Fillmore - Almost One Year Later

2nd March, 2007: Posted by glpease in Tobacco

Writing about tobacco is a challenging thing, sometimes. The list of adjectives, those that are appropriate, isn’t infinite, and quite a few of those that are have been overused almost to the point of being completely debased, nearly valueless currency. What does spicy mean? Complex? Rich? Creamy? Certainly, these words all have their meanings, their legitimate value, but, by the gods, even I have been too-frequently guilty of spraying them haphazardly on the wall when I have been too lazy to seek better ones.Yet, here I am, finding a need, or at least a whim, to write something about tobacco, and hoping that in the process of simply doing it, I might find something more fresh to say. If I don’t, I apologize. There’s a limit to how much time I will agonize over this.

The other night, I was going through some boxes, and, in one of them, I stumbled upon an 8-oz tin of the final prototype of Fillmore, dated April, 2006 - not quite a year old. I’d forgotten about the pre-production stuff, having smoked most of it, or given it away as samples at shows. I thought briefly that it should  be put it in the cellar for posterity, or another year, but my curiosity got the better of me. With little ceremony, zero fanfare, and more than  a bit of enthusiasm, I ripped the lid off.

Staring back at me was a wonderfully dark, fragrant, [That’s two of the overworked adjectives - I’m failing already] mélange of medium browns, deep reds, blacks, already notably darker than the fairly fresh Fillmore [ACK! He’s resorted to alliteration!] I’ve been smoking. The fruity [Always fruity. There’s GOT to be a better one.] aromas were more pronounced, but more integrated [That one is better than “married,” for sure.], more mature. Gone was any hint of the youthful exuberance of fresher virginias. This was going to be a Good Thing. [Thanks, Martha.] Really good.

I pulled a little Castello squat bulldog from the rack, a pipe that has been devoted only to FIllmore since I got it, grabbed a pinch of the tobacco, and set to “work.” The stuff is a little damper than today’s, and cut quite a bit thicker. This is more of a rough-cut style than the thinner, broken-flake we went into production with, or the almost perfect slices we’re doing today. (The slices do break up in packing, so Fillmore is technically still a broken-flake.) After a bit of air to dry the rubbed-out leaf to a moisture level more consistent with good smoking, I filled the pipe and lit up. With the first puff, there was no question that this was, indeed, Fillmore, but the flavors have become richer [Really.], deeper, more ripe. Everything has come more completely into balance. The  matured virginia character plays wonderfully with the peppery comments from the perique, creating an engaging dialogue, and the aromas are exquisite. Throughout the smoke, the taste developed predictably, with greater intensity greeting me as the bowl reached its conclusion [Okay, a bit cliché, but it’s true enough.]. I was reminded of some of the old virginia flakes I’d smoked in the past.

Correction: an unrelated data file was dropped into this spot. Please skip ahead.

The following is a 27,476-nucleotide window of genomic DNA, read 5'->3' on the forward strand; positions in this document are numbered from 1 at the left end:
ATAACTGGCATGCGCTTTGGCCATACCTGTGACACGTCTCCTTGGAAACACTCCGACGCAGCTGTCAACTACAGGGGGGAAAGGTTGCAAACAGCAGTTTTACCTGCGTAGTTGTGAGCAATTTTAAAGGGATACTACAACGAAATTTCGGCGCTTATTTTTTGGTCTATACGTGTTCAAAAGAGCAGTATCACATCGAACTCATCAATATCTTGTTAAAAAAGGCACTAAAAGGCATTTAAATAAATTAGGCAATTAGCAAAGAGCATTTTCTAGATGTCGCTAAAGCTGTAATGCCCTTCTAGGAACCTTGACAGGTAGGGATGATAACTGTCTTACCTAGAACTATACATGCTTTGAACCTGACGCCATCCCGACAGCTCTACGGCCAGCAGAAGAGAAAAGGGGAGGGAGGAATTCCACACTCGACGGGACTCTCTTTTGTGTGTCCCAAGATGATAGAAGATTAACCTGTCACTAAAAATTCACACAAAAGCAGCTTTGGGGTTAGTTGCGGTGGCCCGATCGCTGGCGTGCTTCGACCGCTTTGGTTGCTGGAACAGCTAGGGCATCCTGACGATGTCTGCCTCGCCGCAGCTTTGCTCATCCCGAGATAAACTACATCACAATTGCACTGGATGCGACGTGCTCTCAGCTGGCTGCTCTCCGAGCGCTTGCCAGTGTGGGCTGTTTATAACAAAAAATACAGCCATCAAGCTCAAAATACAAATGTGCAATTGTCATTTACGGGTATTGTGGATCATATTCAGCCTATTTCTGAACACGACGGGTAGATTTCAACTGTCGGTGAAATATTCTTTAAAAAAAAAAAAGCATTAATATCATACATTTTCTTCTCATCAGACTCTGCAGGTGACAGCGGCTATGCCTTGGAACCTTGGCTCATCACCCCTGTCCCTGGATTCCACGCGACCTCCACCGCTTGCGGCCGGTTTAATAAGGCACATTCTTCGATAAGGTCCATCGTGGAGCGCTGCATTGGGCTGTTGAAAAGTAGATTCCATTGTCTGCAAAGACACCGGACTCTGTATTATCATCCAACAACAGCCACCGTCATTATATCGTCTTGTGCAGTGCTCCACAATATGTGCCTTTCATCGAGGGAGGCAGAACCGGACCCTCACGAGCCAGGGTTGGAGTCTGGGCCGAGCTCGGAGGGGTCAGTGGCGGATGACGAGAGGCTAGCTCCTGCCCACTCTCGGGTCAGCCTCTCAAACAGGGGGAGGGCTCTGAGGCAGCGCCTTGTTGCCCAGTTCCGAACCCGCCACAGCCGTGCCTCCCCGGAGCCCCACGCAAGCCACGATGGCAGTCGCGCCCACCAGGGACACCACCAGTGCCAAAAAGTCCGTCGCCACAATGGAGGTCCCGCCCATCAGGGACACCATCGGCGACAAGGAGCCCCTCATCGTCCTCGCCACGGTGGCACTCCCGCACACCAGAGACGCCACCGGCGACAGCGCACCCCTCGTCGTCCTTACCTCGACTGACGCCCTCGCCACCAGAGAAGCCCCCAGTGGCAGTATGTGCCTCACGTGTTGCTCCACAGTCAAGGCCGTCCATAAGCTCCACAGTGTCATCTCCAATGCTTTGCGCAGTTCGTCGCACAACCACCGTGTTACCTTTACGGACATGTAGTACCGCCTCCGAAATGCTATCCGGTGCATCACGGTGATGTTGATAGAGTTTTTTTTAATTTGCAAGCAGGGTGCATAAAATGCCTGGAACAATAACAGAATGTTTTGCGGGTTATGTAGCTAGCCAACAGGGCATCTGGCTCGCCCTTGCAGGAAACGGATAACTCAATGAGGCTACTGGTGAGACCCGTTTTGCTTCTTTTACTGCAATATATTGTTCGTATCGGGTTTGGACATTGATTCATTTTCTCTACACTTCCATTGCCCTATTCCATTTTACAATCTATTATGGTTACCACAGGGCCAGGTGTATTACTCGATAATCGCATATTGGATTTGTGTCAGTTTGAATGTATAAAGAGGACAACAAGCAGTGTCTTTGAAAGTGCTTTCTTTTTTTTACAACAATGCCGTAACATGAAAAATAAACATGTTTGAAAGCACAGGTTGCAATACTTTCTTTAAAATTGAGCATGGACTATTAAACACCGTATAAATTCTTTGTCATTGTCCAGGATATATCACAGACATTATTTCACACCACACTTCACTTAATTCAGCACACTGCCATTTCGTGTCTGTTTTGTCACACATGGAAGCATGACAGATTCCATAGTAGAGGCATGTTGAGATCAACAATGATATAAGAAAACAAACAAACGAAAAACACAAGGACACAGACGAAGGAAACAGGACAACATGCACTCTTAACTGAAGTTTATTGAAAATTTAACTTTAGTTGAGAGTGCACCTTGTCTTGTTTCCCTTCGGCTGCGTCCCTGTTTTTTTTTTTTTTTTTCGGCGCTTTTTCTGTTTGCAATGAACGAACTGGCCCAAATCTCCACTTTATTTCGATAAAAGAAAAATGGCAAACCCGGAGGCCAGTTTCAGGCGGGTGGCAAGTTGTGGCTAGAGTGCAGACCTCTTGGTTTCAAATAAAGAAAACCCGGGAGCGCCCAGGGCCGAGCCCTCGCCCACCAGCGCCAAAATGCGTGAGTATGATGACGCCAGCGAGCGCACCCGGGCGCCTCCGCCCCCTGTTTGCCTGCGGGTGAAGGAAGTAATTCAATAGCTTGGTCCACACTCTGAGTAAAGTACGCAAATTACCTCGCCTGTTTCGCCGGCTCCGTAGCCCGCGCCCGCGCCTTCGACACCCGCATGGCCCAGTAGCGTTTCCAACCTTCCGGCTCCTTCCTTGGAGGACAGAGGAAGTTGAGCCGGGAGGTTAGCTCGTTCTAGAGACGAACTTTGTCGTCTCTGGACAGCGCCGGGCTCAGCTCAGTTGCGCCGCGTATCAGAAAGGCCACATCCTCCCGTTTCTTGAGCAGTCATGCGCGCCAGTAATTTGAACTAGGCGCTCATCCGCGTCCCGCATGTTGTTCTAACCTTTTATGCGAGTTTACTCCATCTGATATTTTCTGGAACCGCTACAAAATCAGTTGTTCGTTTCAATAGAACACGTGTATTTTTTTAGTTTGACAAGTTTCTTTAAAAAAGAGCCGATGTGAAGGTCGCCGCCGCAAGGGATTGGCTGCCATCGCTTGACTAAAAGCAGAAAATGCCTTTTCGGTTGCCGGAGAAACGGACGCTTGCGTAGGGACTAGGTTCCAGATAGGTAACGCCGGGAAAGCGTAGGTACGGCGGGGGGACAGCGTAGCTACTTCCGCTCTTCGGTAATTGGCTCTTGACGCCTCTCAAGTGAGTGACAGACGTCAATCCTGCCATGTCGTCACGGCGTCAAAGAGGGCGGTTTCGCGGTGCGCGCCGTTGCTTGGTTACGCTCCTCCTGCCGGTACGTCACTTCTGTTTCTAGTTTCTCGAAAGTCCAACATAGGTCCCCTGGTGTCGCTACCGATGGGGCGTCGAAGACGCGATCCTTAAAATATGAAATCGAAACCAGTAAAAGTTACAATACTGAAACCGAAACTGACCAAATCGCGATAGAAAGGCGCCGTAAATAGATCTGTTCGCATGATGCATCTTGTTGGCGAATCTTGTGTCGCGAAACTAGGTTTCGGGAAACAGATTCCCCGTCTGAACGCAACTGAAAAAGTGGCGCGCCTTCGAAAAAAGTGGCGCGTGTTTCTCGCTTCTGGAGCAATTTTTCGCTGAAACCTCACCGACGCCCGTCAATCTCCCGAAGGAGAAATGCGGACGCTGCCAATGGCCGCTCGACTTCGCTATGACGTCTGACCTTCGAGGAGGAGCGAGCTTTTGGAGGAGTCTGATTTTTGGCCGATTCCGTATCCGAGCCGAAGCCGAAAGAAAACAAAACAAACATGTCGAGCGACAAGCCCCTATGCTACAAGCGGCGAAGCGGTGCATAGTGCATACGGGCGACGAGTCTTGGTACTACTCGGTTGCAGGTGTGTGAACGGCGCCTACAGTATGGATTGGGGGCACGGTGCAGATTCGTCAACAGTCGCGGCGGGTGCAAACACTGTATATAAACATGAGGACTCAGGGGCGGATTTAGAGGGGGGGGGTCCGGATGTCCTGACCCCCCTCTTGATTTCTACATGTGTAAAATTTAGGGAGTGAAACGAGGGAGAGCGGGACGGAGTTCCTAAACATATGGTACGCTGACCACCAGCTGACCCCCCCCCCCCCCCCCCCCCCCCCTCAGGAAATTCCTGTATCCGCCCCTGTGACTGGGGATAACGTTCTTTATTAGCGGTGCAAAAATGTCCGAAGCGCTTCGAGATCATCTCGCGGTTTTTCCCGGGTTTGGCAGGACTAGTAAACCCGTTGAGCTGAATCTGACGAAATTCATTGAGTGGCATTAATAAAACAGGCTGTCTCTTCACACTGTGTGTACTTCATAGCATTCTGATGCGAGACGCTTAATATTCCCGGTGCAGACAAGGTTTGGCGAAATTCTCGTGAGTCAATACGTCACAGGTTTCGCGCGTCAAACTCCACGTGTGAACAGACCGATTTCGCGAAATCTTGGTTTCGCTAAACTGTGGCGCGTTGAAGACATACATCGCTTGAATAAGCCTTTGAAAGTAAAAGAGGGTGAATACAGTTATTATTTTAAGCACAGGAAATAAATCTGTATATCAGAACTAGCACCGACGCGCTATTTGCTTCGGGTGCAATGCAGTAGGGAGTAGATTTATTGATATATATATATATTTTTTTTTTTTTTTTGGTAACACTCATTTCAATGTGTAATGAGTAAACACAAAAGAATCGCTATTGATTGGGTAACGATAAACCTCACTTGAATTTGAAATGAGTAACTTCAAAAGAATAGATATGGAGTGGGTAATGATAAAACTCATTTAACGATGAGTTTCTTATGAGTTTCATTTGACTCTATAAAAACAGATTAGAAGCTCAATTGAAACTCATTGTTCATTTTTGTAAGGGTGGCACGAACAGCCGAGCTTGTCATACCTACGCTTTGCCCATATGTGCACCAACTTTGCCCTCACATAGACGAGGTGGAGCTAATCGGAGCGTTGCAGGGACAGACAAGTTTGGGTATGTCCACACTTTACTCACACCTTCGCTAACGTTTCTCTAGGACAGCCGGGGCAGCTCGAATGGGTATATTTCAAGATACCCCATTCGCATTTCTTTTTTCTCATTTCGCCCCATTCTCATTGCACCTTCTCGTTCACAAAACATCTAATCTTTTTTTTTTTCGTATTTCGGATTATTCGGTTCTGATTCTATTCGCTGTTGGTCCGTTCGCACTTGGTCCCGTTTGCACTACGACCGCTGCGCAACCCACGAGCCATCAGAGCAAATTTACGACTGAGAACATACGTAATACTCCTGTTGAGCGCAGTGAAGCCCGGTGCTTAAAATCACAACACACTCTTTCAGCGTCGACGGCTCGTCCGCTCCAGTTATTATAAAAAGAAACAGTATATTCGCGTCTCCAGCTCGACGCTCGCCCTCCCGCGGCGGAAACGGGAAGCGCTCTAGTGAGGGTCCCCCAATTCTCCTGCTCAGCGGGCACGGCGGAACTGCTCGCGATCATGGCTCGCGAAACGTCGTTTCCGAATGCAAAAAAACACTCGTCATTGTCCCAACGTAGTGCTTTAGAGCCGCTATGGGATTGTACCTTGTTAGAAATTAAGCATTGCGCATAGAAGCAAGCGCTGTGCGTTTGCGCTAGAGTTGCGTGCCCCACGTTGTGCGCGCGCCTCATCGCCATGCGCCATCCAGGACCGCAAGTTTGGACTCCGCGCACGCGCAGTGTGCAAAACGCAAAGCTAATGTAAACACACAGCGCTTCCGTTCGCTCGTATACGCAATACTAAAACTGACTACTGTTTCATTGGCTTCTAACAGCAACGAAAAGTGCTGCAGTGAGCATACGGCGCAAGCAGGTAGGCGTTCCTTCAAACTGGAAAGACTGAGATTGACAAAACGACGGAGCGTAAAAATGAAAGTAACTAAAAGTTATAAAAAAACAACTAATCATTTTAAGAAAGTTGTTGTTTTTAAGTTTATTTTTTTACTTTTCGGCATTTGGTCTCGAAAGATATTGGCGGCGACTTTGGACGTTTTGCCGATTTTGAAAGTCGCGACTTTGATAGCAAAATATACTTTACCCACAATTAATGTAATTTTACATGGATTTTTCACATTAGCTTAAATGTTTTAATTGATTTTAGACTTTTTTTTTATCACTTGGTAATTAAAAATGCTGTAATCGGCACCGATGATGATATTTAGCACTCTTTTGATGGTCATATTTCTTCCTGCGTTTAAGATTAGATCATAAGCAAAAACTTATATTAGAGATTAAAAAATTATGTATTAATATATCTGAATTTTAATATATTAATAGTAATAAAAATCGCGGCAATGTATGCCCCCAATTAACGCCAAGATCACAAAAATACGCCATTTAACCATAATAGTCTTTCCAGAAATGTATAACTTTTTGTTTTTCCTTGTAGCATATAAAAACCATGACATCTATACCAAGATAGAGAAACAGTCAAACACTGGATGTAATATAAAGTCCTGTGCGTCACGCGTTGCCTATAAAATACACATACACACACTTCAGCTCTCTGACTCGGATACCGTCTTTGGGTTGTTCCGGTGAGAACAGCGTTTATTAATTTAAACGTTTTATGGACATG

I’ve said that FIllmore has legs, and is poised for a good, long run, and this experience has added a little authority to that stance.  [Hey! Not bad.] What I wasn’t prepared for was the subsequent desire, after finishing the aged bowl, to smoke from a fresher tin. To the best of my recollection, this is the first time this has happened.

There’s something charming and delightful in fresh Fillmore’s youthfulness. The processing, the pressing, the aging in cake, all combine to bring a fairly mannerly blend to the tin, though it’s not completely without the need for a little time in finishing school. At certain points in the young smoke, most noticeably the beginning and the end, the conversation from the pristine slices seems slightly disorganized, a bit rambling, lacking tightness, even, in some moments, a little raucous. Within a short settling time in situ, though, even a just few days, things begin to coalesce, making the smoke quite a bit more coherent, and certainly more refined. By the time the stuff reaches the retailer’s shelves, and then, the customer, it’s really, already, quite good.

I can’t say at this point that I like one, older or younger, better than the other, and it’s likely that after five, or maybe ten years, the aged weeds will deliver so much more than the young that any ambiguity will have dissolved, and I’ll complain for not having put enough away. But, after only a year, I find that I’d choose to keep company with both, rather than make a choice between them.

Of course, there’s some possibility that with all the improvements in the cut and the process between prototype and production, the real FIllmore will knock socks after the same length of time, but I’ll have to wait a few more months to find that out. The oldest tins I’ve managed not to smoke are from September, 2006 (the first release was in June). If I remember, I’ll pull one this fall and check out how it’s doing. In the meanwhile, I’ve got this 8oz tin to smoke, and tins from last month. I’m a happy guy, even if I am, now, bankrupt of good adjectives.